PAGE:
Repenting is a changing of one’s way of life, thought process, attitude, etc. with regard to sin.


When we learn that we have been in error, whether it be 5% or 95%, our Father instructs us to own it, admit it, and change it. Repenting is a changing of one’s way of life, thought process, attitude, etc. with regard to sin. Once again, King David can instruct us. In 2 Samuel 12, God sent Nathan to confront David about his infidelity with Bathsheba. We need to note that Nathan did not go into David’s room with his confrontation guns blaring. Instead Nathan starts a conversation and invites him to talk. David listens and realizes that he is being rightly confronted. He had been blinded and deceived by his own sin of adultery and he needed Nathan to help him see clearly again. When he did, he owned his sin against Bathsheba, Uriah and ultimately the LORD (cf. Ps 51:4). He changed and asked for forgiveness. Contrast David’s authentic repentance with Saul’s deflective repentance in 1 Samuel 15:24 when he said, “ I have sinned, for I have transgressed that commandment of the Lord and your words, because I feared the people and obeyed their voice.” When confronted, Saul was reluctantly willing to admit his error, but he quickly deflected his guilt by blaming his error on what he believed to be the greater sins of those around him. Deflective repentance says, “OK, I am guilty, but their guilt is actually worse than mine and the cause of mine.” When confronted, you and I need to ask the Spirit to help us repent in the same way he guided David to repent by owning it, admitting it, and changing it. The Spirit is always at work changing us and we have the opportunity to participate in that change by leaning on His resurrection power at work in us (Eph 1:19). Grace trains us to be fit for confrontation by showing us why we need it and how to respond to it.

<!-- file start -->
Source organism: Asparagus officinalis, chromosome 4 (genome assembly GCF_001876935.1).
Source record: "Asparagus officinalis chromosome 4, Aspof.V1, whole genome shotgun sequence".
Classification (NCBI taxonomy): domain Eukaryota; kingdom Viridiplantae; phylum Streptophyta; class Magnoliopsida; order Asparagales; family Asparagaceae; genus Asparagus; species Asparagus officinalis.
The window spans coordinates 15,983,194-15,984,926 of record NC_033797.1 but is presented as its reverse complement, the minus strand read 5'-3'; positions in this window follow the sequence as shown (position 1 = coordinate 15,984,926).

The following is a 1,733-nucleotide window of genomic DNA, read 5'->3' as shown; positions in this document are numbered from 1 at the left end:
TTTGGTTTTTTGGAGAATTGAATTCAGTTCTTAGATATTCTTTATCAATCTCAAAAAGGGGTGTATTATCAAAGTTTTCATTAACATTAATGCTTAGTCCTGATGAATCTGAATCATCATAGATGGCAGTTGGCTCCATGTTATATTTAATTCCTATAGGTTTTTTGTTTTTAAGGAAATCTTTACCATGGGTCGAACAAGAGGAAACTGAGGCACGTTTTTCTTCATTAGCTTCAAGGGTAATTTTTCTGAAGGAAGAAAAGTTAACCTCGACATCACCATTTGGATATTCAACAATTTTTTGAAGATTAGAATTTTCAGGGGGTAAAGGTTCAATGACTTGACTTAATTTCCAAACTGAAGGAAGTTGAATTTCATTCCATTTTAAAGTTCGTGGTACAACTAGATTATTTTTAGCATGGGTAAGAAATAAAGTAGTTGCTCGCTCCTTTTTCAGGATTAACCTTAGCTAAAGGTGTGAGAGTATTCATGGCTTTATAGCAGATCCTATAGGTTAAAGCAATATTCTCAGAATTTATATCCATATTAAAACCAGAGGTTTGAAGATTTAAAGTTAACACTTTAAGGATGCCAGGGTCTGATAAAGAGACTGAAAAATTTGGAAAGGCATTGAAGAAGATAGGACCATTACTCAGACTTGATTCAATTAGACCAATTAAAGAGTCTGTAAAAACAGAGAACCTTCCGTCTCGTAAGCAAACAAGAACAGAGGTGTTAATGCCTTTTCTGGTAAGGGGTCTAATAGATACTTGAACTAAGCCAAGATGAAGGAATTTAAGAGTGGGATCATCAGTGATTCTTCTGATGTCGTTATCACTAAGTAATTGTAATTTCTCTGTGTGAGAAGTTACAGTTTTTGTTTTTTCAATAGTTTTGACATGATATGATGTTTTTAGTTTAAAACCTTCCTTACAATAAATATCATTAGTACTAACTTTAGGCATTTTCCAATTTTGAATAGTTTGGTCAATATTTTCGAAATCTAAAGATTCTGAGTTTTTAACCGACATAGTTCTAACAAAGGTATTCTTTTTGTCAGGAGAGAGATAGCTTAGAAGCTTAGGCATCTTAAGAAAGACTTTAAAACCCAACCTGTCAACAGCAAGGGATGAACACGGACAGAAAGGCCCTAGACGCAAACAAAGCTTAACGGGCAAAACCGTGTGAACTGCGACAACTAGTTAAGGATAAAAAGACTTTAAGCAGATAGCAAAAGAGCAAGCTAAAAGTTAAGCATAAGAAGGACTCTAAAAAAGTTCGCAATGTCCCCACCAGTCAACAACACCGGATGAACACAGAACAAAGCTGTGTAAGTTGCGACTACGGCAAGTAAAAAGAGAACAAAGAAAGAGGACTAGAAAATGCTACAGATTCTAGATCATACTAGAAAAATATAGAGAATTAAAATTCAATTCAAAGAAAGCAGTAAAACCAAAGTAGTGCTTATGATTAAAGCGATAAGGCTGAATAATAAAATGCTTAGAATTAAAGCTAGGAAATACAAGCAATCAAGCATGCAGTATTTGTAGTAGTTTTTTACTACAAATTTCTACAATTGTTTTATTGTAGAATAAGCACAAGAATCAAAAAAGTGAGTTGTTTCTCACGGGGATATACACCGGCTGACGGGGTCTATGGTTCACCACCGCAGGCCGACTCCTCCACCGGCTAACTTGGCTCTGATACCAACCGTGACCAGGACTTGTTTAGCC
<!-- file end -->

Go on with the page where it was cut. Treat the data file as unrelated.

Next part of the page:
(1) Scott Sauls, From Weakness to Strength. (Colorado Spring; Cook, 2017), p 77.

(2) Ibid, p 78.